For Sorensen and Nielsen’s research, the case of Laos, a country that predominantly adheres to Theravada Buddhism, was an important contribution to expanding the general understanding of social capital in different Asian contexts. For instance, their initial analysis showed that in contrast to Confucian countries, the Lao language had no single word that accurately represented social capital. The most suitable word to refer to the concept was teun tang sangkhom, a direct translation of social capital that lacks any traditional definition or conceptualization rooted in the Lao language. This differs from the situation in China and Korea, where guanxi and inmak are recognised by mainstream society and thus consciously used by people to build and expand their businesses and employment opportunities. Because social capital is less defined and understood in Laos, people are less calculating in their use of social capital practices even though connecting to the right people and expanding one’s social networks is extensively used in Lao society. As one respondent in Sorensen and Nielsen’s study explained, for the people of Lao whose geostrategic location made the country vulnerable to colonialism and civil war, “The family union and secondary social connections have been their life source. Without it they could not”. Another respondent added that in Lao society, a person can be “completely lost without connections. No matter what you look at, if you haven’t got the connections it won’t happen”. The lack of strong legislative frameworks was also found by Gunawardana and Sisombat (2008) to contribute to an environment where social capital was used to accommodate lack of transparency with practices that increased the cost of doing business, such as informal red tape.

Just like in the neighbouring countries of Myanmar and Thailand, family and strong kinship connections were found to be the core of Laos’s bonding communities. As a collectivist society, the emphasis values such as trust and security were the main reasons why strong bonding through family has traditionally been the key support system for Lao society (Evans, 2013). For non-Lao people, it is possible to gain access to these bonding communities when groups choose to encompass looser relationships in business contexts, allowing stakeholders to join and over time become part of the stronger social capital networks. Sorensen and Nielsen confirmed that Lao people generally enjoyed meeting new people, which made it relatively easier for outsiders to gain access to bonding communities compared to places like China which places a greater emphasis on shared culture and identity than social capital development. In that case, consistency in engagement was seen to strengthen bonds and social capital in Laos and so developing a sense of humour, patience, and showing modesty were found to be highly regarded in Lao culture.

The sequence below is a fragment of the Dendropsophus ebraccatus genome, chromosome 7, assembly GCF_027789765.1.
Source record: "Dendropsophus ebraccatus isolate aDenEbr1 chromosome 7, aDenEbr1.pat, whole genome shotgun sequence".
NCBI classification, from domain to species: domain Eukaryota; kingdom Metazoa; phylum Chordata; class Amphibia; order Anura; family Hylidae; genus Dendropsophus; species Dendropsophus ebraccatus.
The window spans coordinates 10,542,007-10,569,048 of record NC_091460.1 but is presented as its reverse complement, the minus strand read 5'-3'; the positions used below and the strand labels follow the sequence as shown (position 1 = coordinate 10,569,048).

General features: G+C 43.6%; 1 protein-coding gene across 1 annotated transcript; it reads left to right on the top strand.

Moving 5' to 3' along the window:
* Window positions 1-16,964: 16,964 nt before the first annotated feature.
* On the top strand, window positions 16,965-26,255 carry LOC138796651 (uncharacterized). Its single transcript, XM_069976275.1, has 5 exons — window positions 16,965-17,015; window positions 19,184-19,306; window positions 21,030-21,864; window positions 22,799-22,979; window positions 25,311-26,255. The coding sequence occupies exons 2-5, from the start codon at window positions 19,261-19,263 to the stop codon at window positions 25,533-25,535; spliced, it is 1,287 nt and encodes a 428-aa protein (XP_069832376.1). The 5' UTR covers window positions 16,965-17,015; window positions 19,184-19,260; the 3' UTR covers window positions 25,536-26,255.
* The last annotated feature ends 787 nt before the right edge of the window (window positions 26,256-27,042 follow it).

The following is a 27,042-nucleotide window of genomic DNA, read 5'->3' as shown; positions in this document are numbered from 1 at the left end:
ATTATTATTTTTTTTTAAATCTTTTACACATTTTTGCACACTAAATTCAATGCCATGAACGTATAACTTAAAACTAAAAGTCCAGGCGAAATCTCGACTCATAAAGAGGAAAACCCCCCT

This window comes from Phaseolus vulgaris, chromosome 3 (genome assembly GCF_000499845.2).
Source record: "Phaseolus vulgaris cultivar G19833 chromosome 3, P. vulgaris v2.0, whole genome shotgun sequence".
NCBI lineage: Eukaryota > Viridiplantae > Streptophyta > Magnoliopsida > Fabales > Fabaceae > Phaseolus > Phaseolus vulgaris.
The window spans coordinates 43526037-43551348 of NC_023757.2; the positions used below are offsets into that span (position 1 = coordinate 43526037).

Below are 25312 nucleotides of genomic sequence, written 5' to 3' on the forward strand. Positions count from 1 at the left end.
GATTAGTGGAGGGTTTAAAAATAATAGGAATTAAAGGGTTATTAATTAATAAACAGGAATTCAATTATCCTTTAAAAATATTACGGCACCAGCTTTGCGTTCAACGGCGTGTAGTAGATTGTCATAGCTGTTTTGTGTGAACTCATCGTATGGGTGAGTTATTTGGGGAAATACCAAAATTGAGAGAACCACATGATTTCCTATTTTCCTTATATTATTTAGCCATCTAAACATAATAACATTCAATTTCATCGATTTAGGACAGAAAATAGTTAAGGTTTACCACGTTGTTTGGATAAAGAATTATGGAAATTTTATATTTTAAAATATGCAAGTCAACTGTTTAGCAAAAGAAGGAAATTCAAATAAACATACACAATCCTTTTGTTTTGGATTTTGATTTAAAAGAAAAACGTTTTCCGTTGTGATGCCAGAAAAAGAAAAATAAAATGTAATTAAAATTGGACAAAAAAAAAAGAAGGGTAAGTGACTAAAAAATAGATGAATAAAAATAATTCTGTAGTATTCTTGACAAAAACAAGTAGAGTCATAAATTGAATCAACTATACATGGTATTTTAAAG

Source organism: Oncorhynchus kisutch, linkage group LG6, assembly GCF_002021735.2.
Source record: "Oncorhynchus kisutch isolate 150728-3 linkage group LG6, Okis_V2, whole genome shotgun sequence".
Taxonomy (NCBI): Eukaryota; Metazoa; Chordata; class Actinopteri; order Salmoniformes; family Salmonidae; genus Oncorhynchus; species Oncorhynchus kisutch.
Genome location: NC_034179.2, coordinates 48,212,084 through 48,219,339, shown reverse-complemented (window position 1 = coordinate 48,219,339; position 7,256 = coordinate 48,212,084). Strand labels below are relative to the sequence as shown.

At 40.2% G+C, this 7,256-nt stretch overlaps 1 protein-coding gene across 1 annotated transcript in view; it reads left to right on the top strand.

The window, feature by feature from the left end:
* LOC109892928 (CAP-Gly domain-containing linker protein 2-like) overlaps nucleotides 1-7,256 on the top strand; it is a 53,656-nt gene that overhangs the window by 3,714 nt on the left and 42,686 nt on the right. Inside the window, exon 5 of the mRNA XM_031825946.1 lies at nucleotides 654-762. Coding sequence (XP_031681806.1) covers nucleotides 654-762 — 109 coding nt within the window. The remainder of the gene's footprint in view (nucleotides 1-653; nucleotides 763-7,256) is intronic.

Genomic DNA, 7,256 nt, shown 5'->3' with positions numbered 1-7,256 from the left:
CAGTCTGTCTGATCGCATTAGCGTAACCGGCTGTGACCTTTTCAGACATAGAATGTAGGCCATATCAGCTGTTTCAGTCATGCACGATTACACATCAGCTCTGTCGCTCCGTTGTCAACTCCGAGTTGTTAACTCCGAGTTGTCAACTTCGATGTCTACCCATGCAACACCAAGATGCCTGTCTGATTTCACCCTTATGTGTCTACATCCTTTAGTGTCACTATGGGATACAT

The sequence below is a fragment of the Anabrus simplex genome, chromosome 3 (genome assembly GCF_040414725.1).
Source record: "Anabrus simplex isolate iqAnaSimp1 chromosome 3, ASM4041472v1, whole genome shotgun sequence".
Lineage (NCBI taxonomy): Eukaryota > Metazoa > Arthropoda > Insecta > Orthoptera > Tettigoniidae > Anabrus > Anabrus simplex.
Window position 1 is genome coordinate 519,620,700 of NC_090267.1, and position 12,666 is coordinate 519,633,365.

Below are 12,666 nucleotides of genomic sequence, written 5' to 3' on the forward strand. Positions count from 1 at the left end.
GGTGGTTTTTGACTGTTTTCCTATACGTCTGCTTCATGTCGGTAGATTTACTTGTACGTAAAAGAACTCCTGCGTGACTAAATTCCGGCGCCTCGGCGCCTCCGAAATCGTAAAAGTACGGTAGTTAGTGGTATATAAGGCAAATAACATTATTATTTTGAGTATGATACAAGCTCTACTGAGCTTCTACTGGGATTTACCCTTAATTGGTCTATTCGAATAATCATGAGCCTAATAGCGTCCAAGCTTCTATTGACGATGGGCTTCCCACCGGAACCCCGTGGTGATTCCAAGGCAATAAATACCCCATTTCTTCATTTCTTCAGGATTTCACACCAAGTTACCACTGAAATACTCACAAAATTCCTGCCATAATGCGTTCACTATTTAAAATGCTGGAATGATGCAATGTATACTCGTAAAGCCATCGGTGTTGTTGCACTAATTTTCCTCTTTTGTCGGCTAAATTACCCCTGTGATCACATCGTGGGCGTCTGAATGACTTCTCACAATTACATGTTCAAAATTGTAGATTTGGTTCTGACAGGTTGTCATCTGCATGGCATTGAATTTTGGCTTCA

In China, the Confucian ruler-subject system and the communist principles of governance provided rules for a social order that was clearly defined by interpersonal relationships and obligations (see the “five human relations” of Confucianism in Dau-Lin, 1970). The absence of such a system explains why social capital, while existent and even essential in some cases, is less clearly defined in Theravada Buddhist Laos. For instance, while gift exchanges were used in China to symbolize respect, appreciation, and goodwill, the use of gifts was significantly less common in Laos as people often preferred getting straight to business, especially when strong bridging and bonding relationships were already in place. Sorensen and Nielsen’s research highlights that the use of social capital can be quite ambiguous yet just as important in non-Confucian contexts such as Laos. Further research should be done to expand these findings.

Does ‘Xi Needs a Confucian Foreign Policy’- 习近平需要儒家外交政策 ?

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In a recent article written by Michael Schuman, a Beijing-based journalised and author of books on Confucianism, it is argued that China needs to adopt a Confucian oriented foreign policy approach. In the article, Schuman states that:

For centuries, Chinese dynasties held a role in world affairs that looked very much like what Xi appears to want today. They sat at the center of an East Asian diplomatic and economic order that was stable, peaceful and prosperous over long periods.

Here Schuman is referring to China’s East (and South East) Asian tributary system in which China as the “central heart” (zhongxin) of the region maintained stability by keeping threats under control. It did this by legitimising the Emperor’s ‘All Under Heaven’ mantra, strengthening its military capabilities and guaranteeing the exchange of military resources, and offering states a trading channel through which they could peacefully pursue their economic policies. The flexibility of the system allowed China to adjust its foreign relations through several theatres of action, including traditional diplomacy by gift exchanges.